“When you look at the map, specifically in the Northeast corridor, Massachusetts is one of the remaining jigsaw puzzle [pieces] to be put in place,” said Sara Slane, founder of Slane Advisory, a consulting group working on sports betting.
Ferrante said her hope is to have sports betting up and running by the beginning of the NFL season in the fall. She said she expects the bill to generate $20 million to $25 million per year in tax revenue.
But the bill’s movement out of the Joint Committee on Economic Development and Emerging Technologies comes with a caveat: Senators on the panel did not sign on to this version, opting instead to reserve their opinion as it moves to the House.
Once the full chamber debates the measure, and should lawmakers approve it, the legislation would then swing to the Senate. But there’s no guarantee the Legislature will send a completed bill to Governor Charlie Baker’s desk before the formal legislative sessions ends in July.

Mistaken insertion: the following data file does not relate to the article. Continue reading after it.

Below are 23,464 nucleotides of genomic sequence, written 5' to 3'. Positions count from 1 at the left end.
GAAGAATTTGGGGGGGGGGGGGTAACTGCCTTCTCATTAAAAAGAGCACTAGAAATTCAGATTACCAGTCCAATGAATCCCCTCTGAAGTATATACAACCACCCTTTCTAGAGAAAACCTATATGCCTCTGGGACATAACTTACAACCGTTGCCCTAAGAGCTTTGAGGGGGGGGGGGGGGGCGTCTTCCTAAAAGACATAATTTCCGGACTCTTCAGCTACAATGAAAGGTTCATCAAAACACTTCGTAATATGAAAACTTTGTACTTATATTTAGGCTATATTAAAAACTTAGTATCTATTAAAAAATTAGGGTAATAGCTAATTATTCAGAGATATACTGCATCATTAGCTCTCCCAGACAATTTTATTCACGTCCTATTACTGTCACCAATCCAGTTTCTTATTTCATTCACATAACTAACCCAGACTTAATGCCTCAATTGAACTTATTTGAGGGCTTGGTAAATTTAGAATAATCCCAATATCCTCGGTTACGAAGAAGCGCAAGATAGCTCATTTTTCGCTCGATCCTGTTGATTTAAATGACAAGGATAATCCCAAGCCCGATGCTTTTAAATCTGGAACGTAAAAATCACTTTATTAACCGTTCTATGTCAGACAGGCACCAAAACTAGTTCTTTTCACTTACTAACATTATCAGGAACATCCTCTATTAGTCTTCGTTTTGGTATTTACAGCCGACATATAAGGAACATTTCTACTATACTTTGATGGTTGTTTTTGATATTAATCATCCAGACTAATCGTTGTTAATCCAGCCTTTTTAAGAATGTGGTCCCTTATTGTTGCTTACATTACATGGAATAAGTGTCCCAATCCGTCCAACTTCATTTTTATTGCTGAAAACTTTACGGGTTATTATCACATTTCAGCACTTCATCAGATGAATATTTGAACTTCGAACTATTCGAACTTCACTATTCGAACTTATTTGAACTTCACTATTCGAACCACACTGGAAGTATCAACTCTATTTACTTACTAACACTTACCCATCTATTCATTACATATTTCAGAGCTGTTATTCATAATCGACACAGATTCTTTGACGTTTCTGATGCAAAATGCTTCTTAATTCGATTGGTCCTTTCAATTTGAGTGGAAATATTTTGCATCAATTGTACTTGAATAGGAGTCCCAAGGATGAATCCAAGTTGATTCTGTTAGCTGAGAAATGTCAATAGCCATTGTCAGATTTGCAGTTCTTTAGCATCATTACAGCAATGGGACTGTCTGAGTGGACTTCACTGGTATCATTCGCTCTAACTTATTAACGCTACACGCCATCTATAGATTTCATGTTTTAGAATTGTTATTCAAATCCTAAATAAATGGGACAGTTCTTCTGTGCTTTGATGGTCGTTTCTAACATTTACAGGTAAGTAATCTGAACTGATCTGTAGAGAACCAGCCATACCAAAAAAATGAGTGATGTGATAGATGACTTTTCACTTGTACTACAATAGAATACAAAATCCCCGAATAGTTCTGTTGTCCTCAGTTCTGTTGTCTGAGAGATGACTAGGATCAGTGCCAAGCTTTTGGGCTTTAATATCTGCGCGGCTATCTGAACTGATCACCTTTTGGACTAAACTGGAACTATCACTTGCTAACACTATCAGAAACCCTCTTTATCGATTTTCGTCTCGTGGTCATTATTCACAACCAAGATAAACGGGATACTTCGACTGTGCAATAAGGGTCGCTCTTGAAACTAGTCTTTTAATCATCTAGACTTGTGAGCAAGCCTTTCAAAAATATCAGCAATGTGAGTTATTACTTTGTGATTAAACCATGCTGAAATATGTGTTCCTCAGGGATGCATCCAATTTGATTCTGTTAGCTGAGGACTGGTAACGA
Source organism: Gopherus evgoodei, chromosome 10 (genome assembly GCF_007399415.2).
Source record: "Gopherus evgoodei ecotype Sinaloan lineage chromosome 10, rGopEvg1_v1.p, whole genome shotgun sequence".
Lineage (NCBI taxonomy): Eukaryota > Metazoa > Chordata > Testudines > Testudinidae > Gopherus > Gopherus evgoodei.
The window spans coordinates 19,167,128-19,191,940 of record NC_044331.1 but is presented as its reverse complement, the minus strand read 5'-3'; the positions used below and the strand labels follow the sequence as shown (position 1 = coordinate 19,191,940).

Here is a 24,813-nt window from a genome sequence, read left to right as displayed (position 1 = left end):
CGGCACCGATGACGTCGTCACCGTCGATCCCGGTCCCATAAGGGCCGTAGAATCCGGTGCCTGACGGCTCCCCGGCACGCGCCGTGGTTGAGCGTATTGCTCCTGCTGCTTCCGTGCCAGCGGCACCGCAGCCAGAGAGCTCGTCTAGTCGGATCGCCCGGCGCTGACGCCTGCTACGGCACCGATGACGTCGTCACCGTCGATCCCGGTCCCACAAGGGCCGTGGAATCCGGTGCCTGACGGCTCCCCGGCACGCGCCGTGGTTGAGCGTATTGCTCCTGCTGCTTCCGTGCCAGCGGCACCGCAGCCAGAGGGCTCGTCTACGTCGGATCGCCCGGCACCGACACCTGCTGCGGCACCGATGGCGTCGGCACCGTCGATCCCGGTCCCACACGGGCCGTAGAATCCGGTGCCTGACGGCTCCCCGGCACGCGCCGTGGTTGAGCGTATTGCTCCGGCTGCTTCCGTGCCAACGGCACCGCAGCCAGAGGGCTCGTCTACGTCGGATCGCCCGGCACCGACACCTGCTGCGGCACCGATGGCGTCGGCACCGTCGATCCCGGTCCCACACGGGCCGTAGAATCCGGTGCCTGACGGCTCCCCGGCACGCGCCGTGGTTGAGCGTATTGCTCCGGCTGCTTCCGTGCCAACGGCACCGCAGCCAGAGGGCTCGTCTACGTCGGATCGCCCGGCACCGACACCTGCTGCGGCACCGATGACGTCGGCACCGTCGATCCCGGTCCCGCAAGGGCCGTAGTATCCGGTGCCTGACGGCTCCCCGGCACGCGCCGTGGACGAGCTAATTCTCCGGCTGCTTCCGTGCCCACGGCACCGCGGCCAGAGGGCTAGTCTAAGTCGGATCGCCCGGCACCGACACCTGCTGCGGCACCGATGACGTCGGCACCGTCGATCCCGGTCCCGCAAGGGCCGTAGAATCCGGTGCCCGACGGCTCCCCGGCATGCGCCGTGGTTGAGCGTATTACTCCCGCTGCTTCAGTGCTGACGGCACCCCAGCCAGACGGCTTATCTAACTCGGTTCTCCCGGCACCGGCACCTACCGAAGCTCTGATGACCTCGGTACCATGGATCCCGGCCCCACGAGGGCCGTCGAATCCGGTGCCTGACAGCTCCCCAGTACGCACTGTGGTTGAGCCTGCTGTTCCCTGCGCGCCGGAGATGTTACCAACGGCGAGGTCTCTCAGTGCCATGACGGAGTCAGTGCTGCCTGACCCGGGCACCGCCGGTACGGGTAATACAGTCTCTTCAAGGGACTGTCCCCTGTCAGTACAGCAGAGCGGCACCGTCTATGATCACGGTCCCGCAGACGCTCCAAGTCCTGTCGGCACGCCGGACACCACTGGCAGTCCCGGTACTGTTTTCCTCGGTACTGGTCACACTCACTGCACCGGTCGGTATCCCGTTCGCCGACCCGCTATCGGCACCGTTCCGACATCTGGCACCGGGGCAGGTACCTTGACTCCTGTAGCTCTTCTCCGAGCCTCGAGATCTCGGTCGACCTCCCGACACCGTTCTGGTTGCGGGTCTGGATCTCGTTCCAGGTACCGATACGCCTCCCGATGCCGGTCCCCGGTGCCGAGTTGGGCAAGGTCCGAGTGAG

Senator Eric P. Lesser, the committee cochairman, declined to say what aspects were sticking points, but said senators on the panel were “not ready to commit to that language or that version at this point.”
“We want to keep the process moving, and we’re in active conversations with them,” the Longmeadow Democrat said of House members. “No one has said no to anything. . . . The Senate will consider it if or when something is sent back from the House.”
Progressive senators have already raised concerns about expanding legalized gambling in the state, and members of its leadership, including Senate President Karen E. Spilka, opposed legalizing casino gambling before it became law in 2011.